I think most of us would agree that the current Presidential race has been one of the most controversial and interesting elections in some time, regardless of which party or candidate you support. I suppose it’s because so many people feel that our country is at a very important crossroad.
As the election process has unfolded, it has also become very clear that many of us profoundly distrust not only that process but our political culture as a whole. There’s a strong sense—cutting across party lines—that “politicians” will say and promise virtually anything to get elected, but that all too frequently they fail to deliver on their promises. There’s a sense that politicians—especially those “on the other side”—simply can’t be trusted to tell us the truth. Without putting too fine a point on it, they lie.
And underlying all of this, there’s a sense that the people who run for office, and get elected to office, just don’t listen to us. It’s easy to see where that comes from. Just watch any debate or interview. How often do the candidates answer a question directly, as opposed to shifting over to one of their well scripted talking points?
Some people say, “Well, that’s just the political game. They have to play it that way or their agenda will never be heard.” Or, “These questions are complicated, but people don’t have patience for complicated answers.” Maybe. But let me ask you this: how do you feel when a political figure—or anyone else for that matter—refuses to give you a straight answer to an important question?
For myself, when I ask someone a question and they dodge it, I feel that I haven’t been listened to and that the person on the other side of the conversation simply can’t be trusted. If you want me to trust you, the first thing you need to do is show me the courtesy of really listening to what I have to say. Listening is the foundation on which we can build a trusting relationship.
This is true for all relationships, not just that between political leaders and their constituents. It’s certainly true for business leaders. I’ve mentioned in previous postings that I believe the Servant–Leader model is a better way to lead, but how can you begin to serve your people if you’re not really listening to them?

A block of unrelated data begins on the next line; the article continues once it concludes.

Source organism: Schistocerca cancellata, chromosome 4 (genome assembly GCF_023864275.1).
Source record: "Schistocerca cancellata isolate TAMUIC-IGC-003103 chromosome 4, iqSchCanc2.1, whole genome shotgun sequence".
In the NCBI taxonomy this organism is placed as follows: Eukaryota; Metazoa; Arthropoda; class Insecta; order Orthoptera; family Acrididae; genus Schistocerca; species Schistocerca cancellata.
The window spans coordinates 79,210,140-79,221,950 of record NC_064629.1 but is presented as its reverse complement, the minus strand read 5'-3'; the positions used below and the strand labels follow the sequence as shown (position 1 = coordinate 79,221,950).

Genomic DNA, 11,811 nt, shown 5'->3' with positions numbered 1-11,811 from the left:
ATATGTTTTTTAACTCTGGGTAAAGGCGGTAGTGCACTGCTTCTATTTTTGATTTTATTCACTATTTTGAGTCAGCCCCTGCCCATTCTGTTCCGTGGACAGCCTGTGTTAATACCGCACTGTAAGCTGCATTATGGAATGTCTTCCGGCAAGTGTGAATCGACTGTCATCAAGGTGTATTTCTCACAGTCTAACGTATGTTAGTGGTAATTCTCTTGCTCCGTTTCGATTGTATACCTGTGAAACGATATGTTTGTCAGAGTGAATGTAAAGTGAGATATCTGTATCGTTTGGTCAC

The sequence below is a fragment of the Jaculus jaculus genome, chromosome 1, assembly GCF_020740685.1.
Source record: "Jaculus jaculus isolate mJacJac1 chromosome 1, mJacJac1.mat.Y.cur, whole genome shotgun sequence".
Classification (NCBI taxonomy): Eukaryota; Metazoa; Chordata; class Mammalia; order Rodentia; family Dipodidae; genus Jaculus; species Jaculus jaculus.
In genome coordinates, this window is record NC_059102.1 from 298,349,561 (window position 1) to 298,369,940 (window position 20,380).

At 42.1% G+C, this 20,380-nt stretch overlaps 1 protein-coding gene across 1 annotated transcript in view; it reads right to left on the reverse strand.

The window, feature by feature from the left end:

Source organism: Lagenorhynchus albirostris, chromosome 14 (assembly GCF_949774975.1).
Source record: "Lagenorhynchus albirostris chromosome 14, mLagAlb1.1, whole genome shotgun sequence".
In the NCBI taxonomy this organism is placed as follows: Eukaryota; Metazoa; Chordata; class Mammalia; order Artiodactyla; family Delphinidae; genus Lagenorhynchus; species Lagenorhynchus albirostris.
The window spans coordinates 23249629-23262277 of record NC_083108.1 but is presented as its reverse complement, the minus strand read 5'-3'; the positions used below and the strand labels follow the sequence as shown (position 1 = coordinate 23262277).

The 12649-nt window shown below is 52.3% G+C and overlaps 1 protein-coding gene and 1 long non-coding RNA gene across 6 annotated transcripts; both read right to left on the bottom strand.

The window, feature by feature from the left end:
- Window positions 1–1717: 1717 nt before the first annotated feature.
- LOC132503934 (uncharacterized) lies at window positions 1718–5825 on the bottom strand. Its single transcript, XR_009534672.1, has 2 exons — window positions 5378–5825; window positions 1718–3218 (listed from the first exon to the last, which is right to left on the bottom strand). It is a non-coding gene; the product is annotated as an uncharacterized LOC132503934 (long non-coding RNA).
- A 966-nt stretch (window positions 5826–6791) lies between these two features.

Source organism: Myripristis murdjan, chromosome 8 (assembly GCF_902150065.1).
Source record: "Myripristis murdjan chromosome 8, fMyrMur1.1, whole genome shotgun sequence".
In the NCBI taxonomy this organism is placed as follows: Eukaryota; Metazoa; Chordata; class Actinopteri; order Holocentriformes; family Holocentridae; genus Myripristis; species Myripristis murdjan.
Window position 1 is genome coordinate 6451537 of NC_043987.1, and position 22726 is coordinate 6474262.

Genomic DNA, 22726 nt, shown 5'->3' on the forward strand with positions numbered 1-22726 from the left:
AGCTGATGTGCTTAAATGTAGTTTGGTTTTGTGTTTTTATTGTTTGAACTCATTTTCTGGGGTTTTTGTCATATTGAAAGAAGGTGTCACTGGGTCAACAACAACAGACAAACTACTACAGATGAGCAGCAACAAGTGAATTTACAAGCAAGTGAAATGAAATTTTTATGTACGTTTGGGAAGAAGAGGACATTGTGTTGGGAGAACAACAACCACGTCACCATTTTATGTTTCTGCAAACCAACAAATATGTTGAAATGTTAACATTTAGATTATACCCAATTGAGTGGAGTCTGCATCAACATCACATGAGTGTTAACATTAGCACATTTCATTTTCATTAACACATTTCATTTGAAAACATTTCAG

What do I mean by really listening? I mean something like what Stephen Covey refers to as “empathic listening.” In Covey’s words, “In empathic listening, you listen with your ears, but you also, and more importantly, listen with your eyes and with your heart. You listen for feeling, for meaning. You listen for behavior. You use your right brain as well as your left. You sense, you intuit, you feel.”
As Covey points out, “Most people do not listen with the intent to understand; they listen with the intent to reply. They’re either speaking or preparing to speak.” That’s a habit we have to work hard to overcome.
How do you do that? Start by being present with your people, making eye contact and doing your best to remain non-judgmental during the discussion. Avoid distractions: don’t look at your watch or check your e-mail, and turn your phone off. (I know that sounds ridiculously obvious, but people do this stuff all the time.) Try as hard as you can not to think of your response while the other person is talking. Speak less. Try to remember the words of the Greek philosopher Epictetus, who said, “We have two ears and one mouth, so that we can listen twice as much as we speak.”
And when you do speak, be honest. Yes, it’s true that as a leader at any level, you need to be sensitive to the “politics” of the organization, which sometimes means being careful about what you say and to whom you say it. But it’s also true that if you’re trying to build trust and high engagement across your organization, you have to start by really listening to people, and you have to be honest when you respond. People may not always like what they hear, but they’ll know your position and they’ll have a better idea of how to predict your reactions in the future—both critical to building trust.
So, once again, it comes down to this: you can’t be an effective leader if your people don’t trust you, and your people won’t trust you if you don’t listen to them. You don’t always have to agree with them, or do what they want you to do, but you have to respect them by listening to them and really hearing them.
And as always, I look forward to hearing from you.